WASHINGTON, D.C. (February 12, 2019)—Home health leaders with the Partnership for Quality Home Healthcare (Partnership) and National Association for Home Care & Hospice (NAHC) applaud the introduction of S. 433, legislation to improve home health payment reforms to ensure beneficiary access to quality care services is not compromised for America’s growing senior population. Introduced by Senators Susan Collins (R-Maine), John Kennedy (R-Louisiana), Bill Cassidy (R-Louisiana), Rand Paul (R-Kentucky), Debbie Stabenow (D-Michigan), Doug Jones (D-Alabama) and Jeanne Shaheen (D-New Hampshire), the legislation will refine home health payment to ensure behavioral-based payment adjustments are rooted in evidence and observed data.

“We commend Senators Collins, Stabenow and their bipartisan colleagues in the Senate for introducing this Medicare legislation to protect consistent and seamless access to home health services. Refining the PDGM approach is critically important to home health care for America’s growing senior population,” said Keith Myers, chairman of the Partnership for Quality Home Healthcare. “We strongly support this legislation, which ensures CMS uses actual data and observed evidence when making payment adjustments to properly align payment with patient characteristics and quality.”

“The transition to the new PDGM payment model promises to be disruptive for home health agencies that have operated under the current model since 2000. It is not prudent to magnify that disruptive impact by reducing payment rates based on pure assumptions on how agencies will react. The legislation will provide protection from such disruption and ensure continued access to care for nearly 3.5 million Medicare beneficiaries who rely on home health services every year,” said Bill Dombi, president of the National Association for Home Care & Hospice.

Finalized by the Centers for Medicare & Medicaid Services (CMS) last year, the Patient-Driven Groupings Model (PDGM) is the most significant payment change to the home health system in 20 years. If implemented as designed, PDGM will make payment adjustments based on behavioral assumptions as opposed to observed evidence or actual provider billing behaviors. The new payment structure could result in a 6.42 percent payment reduction in 2020—equaling an estimated $1 billion. Home health leaders warn that without the elimination of the behavioral assumption cut, PDGM could lead to instability to all providers, threaten access to care and harm the Medicare home health program for seniors.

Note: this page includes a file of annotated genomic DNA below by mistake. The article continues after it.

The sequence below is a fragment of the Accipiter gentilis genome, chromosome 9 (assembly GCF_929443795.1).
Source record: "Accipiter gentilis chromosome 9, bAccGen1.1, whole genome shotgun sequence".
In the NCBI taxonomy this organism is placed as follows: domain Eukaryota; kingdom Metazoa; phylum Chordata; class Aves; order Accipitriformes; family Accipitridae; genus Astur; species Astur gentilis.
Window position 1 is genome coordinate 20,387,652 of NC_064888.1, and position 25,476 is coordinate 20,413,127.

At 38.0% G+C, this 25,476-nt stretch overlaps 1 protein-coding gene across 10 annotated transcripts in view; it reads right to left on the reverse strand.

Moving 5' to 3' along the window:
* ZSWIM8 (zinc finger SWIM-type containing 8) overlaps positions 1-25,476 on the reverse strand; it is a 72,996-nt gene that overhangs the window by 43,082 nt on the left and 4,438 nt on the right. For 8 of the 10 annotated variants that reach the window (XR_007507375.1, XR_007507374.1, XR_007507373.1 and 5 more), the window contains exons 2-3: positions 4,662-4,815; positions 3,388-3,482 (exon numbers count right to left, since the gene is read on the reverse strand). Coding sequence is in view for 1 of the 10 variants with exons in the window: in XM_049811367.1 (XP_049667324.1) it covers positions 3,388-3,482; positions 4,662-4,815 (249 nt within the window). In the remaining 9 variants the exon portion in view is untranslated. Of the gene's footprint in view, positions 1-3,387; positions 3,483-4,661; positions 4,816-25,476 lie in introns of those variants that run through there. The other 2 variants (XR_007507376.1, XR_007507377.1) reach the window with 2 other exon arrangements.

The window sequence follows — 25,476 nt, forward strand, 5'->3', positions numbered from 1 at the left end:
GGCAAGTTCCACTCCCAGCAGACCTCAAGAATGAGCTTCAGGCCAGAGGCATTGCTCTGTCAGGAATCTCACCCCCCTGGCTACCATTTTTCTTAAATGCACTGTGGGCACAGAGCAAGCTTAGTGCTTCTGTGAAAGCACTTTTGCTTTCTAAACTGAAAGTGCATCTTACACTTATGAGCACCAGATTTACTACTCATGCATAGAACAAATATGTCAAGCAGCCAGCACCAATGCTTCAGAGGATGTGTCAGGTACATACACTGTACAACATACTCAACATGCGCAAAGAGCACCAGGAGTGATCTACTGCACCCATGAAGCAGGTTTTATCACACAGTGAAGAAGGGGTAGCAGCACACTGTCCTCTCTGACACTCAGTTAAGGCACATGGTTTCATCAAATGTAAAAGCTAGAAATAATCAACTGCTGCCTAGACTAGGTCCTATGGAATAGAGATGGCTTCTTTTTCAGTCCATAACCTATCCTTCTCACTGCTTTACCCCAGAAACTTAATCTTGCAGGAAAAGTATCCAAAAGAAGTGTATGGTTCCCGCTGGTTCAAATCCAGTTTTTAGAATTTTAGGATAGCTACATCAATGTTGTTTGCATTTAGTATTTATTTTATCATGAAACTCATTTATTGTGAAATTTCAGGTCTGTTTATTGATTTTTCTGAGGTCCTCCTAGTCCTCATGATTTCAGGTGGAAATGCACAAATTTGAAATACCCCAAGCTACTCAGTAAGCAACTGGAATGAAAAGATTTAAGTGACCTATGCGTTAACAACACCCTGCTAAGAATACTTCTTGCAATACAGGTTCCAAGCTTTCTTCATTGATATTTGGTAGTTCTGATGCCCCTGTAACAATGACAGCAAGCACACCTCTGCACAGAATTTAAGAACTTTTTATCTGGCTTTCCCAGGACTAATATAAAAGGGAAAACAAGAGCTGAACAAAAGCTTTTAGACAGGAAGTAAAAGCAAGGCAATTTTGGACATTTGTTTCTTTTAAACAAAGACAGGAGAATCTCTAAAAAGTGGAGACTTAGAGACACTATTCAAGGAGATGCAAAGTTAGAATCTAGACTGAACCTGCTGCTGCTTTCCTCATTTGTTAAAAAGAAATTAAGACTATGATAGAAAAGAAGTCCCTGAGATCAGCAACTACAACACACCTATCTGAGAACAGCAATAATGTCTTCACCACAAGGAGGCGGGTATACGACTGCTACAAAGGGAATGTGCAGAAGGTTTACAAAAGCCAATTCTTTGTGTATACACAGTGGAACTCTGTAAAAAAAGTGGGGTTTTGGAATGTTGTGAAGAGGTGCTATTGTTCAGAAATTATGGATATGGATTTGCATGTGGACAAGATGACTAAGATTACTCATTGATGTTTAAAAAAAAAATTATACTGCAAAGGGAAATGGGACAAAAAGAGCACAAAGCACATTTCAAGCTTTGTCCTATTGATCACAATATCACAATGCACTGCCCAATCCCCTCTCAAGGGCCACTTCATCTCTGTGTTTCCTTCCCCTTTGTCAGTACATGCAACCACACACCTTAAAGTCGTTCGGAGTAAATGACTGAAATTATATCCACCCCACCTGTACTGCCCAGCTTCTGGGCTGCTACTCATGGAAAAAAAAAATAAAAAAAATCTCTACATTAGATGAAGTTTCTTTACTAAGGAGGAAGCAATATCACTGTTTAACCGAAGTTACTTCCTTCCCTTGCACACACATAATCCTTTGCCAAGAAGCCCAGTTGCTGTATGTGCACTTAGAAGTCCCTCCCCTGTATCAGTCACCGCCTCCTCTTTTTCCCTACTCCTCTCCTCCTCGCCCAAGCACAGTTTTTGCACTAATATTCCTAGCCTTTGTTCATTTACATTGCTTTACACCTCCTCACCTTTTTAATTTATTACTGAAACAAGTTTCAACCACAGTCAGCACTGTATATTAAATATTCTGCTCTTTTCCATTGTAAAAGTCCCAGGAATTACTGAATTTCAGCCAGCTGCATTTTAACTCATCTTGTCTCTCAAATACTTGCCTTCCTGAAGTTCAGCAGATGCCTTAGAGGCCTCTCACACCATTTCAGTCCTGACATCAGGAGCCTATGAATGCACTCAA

S. 433 instead would require Medicare to implement adjustments to reimbursement rates only after behavioral changes by home health agencies (HHAs) that affect Medicare spending actually occur instead of assuming changes might happen. By requiring the payment model to utilize observed evidence of behavioral changes, the bill would ensure a smoother transition to the new payment system. The bill also provides a phase-in of payment changes, limiting losses or gains to 2 percent per year, while still ensuring budget neutrality is maintained. The bill also includes important provisions that allow for the homebound requirement that limits Medicare beneficiaries’ eligibility to receive home health care services to be waived in certain instances.

“We will be working with lawmakers in the House and Senate to advance this important patient-centered legislation so vulnerable beneficiaries do not experience any unintended consequences as a result of Medicare’s payment new model,” added Myers.

Visit pqhh.org and nahc.org for more information.

Find the text of the bill here.